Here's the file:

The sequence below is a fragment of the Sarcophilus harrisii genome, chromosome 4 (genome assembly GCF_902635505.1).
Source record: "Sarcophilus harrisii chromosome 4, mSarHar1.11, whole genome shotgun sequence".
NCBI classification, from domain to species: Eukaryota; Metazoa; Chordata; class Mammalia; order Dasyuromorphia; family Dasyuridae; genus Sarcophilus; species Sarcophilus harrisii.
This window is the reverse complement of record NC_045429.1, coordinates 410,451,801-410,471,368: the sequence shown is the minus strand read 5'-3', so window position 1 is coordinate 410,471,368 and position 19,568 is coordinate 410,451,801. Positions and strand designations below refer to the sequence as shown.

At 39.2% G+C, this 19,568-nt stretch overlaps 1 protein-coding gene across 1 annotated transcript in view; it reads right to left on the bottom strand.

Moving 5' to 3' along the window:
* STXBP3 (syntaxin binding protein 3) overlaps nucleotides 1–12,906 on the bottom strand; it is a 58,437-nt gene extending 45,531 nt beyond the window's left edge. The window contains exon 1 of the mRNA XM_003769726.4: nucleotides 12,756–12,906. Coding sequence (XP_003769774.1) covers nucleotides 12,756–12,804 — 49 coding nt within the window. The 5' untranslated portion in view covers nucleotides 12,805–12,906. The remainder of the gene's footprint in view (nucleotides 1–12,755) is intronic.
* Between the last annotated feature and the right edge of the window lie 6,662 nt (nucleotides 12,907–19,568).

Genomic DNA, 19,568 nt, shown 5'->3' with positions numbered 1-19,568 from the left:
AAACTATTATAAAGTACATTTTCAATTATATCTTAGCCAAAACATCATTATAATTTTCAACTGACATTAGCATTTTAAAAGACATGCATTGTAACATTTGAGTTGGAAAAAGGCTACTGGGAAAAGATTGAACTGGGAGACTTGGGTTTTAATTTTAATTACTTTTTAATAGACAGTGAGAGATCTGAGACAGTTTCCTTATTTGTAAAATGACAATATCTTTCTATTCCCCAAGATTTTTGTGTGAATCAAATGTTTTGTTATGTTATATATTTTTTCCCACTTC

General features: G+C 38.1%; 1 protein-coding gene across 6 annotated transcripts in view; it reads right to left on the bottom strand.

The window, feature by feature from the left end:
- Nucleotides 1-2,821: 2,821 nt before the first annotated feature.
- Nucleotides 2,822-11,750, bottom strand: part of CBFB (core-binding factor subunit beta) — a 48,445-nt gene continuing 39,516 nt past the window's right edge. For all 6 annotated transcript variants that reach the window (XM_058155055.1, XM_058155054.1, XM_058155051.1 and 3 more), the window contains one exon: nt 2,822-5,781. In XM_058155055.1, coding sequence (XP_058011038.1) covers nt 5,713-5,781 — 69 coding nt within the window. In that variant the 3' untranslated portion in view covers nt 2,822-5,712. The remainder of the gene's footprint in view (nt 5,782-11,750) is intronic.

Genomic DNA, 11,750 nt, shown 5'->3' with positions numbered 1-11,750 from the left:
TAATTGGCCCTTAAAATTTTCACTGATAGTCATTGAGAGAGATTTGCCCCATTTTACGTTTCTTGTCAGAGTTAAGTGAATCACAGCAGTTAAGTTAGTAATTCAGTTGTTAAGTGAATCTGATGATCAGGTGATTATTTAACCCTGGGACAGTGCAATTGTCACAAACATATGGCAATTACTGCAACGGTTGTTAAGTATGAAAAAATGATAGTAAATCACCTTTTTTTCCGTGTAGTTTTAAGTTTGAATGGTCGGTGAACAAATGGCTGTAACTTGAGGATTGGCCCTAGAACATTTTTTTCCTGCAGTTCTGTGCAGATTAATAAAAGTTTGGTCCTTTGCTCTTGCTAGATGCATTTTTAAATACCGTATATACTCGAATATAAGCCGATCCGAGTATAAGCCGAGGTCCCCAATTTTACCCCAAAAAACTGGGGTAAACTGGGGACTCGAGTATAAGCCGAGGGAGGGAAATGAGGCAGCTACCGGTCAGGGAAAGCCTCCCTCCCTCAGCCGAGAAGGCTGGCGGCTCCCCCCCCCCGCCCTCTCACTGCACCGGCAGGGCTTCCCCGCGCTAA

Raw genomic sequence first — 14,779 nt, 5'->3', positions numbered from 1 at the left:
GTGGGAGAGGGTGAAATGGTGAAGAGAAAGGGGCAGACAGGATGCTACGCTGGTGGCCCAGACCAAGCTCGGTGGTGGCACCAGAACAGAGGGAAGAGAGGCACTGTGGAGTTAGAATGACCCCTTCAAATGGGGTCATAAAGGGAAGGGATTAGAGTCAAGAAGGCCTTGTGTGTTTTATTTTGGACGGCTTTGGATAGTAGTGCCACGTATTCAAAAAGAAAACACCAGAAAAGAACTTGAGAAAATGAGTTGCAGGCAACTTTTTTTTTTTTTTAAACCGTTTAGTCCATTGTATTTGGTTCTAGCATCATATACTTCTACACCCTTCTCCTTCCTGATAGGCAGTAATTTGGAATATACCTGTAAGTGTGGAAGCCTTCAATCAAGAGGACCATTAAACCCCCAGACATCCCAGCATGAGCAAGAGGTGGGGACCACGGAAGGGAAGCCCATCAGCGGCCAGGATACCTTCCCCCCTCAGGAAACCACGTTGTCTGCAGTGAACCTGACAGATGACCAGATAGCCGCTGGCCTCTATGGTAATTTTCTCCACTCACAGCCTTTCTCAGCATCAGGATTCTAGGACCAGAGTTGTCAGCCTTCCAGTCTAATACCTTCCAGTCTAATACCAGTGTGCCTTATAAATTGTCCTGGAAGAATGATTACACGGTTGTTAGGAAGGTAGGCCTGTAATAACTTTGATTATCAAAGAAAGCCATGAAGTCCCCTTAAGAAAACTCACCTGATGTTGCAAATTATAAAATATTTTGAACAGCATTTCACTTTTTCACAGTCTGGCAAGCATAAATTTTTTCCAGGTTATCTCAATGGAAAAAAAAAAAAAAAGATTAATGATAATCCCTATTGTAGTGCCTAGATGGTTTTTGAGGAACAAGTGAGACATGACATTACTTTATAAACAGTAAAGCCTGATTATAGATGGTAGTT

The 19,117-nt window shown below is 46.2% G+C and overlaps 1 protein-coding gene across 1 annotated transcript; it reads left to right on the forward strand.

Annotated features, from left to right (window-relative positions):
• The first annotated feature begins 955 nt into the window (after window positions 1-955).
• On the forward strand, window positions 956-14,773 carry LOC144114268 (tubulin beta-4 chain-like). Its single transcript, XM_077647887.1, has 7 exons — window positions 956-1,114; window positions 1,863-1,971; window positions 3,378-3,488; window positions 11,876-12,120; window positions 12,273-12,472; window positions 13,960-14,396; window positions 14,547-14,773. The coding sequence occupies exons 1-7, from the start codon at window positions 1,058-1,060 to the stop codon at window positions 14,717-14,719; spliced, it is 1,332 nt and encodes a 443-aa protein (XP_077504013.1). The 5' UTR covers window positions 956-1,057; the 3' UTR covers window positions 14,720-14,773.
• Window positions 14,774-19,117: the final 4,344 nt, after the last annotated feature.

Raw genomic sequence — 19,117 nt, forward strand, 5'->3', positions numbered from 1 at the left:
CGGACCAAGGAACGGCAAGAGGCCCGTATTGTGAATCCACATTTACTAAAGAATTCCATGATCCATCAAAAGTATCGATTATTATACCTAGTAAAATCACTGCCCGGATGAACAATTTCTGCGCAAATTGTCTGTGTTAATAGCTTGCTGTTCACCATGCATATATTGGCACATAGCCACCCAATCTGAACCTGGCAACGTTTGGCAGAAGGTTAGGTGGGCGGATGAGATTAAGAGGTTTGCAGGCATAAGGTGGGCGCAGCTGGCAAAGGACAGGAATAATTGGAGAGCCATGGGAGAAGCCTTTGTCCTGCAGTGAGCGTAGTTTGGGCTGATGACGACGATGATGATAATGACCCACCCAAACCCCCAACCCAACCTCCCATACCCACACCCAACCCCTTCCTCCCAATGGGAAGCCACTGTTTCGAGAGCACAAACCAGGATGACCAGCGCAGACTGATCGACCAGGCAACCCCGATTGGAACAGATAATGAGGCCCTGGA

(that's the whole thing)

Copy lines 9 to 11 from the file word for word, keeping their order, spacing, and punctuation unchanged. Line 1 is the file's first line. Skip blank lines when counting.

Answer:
Genomic DNA, 19,568 nt, shown 5'->3' with positions numbered 1-19,568 from the left:
AAACTATTATAAAGTACATTTTCAATTATATCTTAGCCAAAACATCATTATAATTTTCAACTGACATTAGCATTTTAAAAGACATGCATTGTAACATTTGAGTTGGAAAAAGGCTACTGGGAAAAGATTGAACTGGGAGACTTGGGTTTTAATTTTAATTACTTTTTAATAGACAGTGAGAGATCTGAGACAGTTTCCTTATTTGTAAAATGACAATATCTTTCTATTCCCCAAGATTTTTGTGTGAATCAAATGTTTTGTTATGTTATATATTTTTTCCCACTTC

General features: G+C 38.1%; 1 protein-coding gene across 6 annotated transcripts in view; it reads right to left on the bottom strand.